Data Is A Mine And A Minefield
I’ve worked in data science and healthcare-adjacent fields for about five years now. I studied biology and marketing at Wharton, where I did pancreatic cancer research. And I will tell you, regardless of the stunning achievements of access and strength in tech, the healthcare field is not even close to keeping up. Let’s put this in perspective.
Right now, every company claims to have terabytes of data flowing in. And yet, no company I have ever been to, from startup to Fortune 500, has incorporated Bayesian statistics and really utilized the power of user-level data. These are people who are trained in statistics or computer science, people who are paid to raise the bottom line for the company and thus have enormous incentive to do so.
It’s not like Bayes is extremely complex or new, despite the confusing sounding name. Bayes died in 1761. So if we have terabytes of user-level data, why doesn’t each push notification target my soul directly? Why doesn’t each wearable have a health plan that knows the minute I will get heart disease from sitting on my butt all day?
It’s because collecting data is merely the first step. Data mining is very appropriately named: You get vast amounts of technology and manpower, churn the engines, dig deep and maybe find absolutely nothing. You may find that 100 percent of people behave one way and try to locally optimize, only to find that you shouldn’t even have that feature in the first place.
For example, is the answer to our dehydration problem that we should get a push notification every hour to drink water? Or is it that when we’re children, the schools themselves need to push healthy habits on us? Every day tech is fighting billions spent in advertising trying to get me to crave soda or vitamin water instead of what my body actually needs. None of these problems are actually data problems.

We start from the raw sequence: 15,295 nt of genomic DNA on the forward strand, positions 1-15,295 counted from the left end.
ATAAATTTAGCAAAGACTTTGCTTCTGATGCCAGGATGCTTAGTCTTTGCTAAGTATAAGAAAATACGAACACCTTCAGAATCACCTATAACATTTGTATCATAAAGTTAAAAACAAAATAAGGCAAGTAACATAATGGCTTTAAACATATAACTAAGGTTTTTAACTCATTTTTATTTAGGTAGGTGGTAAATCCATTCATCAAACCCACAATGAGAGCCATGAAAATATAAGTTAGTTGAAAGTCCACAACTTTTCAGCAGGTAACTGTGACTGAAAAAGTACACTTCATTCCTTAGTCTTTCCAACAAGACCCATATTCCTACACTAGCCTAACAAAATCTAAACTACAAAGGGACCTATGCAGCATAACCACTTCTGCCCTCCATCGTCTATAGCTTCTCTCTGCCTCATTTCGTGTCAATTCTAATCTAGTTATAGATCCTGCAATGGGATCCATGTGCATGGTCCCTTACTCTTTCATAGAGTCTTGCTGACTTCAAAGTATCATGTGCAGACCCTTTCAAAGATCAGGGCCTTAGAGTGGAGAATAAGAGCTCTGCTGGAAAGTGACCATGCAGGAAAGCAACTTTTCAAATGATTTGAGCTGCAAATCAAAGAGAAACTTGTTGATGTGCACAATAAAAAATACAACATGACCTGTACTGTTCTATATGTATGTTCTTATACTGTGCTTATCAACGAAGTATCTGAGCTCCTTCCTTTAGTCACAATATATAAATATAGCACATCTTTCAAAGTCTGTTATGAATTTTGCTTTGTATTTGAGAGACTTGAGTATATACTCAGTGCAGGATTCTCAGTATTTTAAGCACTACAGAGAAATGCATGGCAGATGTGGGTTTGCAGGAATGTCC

What data can do now is raise awareness. I didn’t know I spend some days taking 10 steps, then plopping down and watching Netflix. But now that I have my Fitbit, Strava (the run-tracking app) and the iOS 8 HealthKit, I can keep track of it and fight back.
The same thing is true with Vessyl, a cool tech-enabled accessory that tracks how much water you intake during the day. When I was pitching at the TechCrunch Boston pitch-off, one of the other companies named Neumitra was making an awesome wristband that tracks your stress level in real-time.
With the huge caveat of cost: We are before the point that we can 3D-print organs (which won’t be data heavy, anyway) but after the point where there is any excuse to not take care of yourself. Judging by the rate that tech is advancing (Microsoft Word) versus the same advances in healthcare (electronic medical records), we’ll be well past the singularity before we have accurate biomarkers for anything, so make your bets accordingly!
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